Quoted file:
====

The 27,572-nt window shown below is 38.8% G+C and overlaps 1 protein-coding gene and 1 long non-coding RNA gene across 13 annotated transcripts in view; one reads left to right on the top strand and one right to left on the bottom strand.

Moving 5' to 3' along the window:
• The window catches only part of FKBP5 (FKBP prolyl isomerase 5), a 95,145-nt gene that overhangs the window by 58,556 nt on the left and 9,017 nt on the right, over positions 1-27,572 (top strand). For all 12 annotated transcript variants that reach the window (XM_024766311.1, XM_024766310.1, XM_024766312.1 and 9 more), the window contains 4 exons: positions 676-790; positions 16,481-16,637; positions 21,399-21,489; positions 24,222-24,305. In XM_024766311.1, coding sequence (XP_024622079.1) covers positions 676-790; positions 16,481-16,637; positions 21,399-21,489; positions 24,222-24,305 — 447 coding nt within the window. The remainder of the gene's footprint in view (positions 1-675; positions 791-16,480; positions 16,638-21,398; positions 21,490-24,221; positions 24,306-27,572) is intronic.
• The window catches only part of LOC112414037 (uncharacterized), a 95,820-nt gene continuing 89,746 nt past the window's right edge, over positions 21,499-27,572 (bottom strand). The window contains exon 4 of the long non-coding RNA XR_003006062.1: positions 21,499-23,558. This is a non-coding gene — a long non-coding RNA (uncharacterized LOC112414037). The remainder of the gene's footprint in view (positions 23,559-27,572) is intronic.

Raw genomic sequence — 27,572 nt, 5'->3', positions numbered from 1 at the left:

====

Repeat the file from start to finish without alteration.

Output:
The 27,572-nt window shown below is 38.8% G+C and overlaps 1 protein-coding gene and 1 long non-coding RNA gene across 13 annotated transcripts in view; one reads left to right on the top strand and one right to left on the bottom strand.

Moving 5' to 3' along the window:
• The window catches only part of FKBP5 (FKBP prolyl isomerase 5), a 95,145-nt gene that overhangs the window by 58,556 nt on the left and 9,017 nt on the right, over positions 1-27,572 (top strand). For all 12 annotated transcript variants that reach the window (XM_024766311.1, XM_024766310.1, XM_024766312.1 and 9 more), the window contains 4 exons: positions 676-790; positions 16,481-16,637; positions 21,399-21,489; positions 24,222-24,305. In XM_024766311.1, coding sequence (XP_024622079.1) covers positions 676-790; positions 16,481-16,637; positions 21,399-21,489; positions 24,222-24,305 — 447 coding nt within the window. The remainder of the gene's footprint in view (positions 1-675; positions 791-16,480; positions 16,638-21,398; positions 21,490-24,221; positions 24,306-27,572) is intronic.
• The window catches only part of LOC112414037 (uncharacterized), a 95,820-nt gene continuing 89,746 nt past the window's right edge, over positions 21,499-27,572 (bottom strand). The window contains exon 4 of the long non-coding RNA XR_003006062.1: positions 21,499-23,558. This is a non-coding gene — a long non-coding RNA (uncharacterized LOC112414037). The remainder of the gene's footprint in view (positions 23,559-27,572) is intronic.

Raw genomic sequence — 27,572 nt, 5'->3', positions numbered from 1 at the left: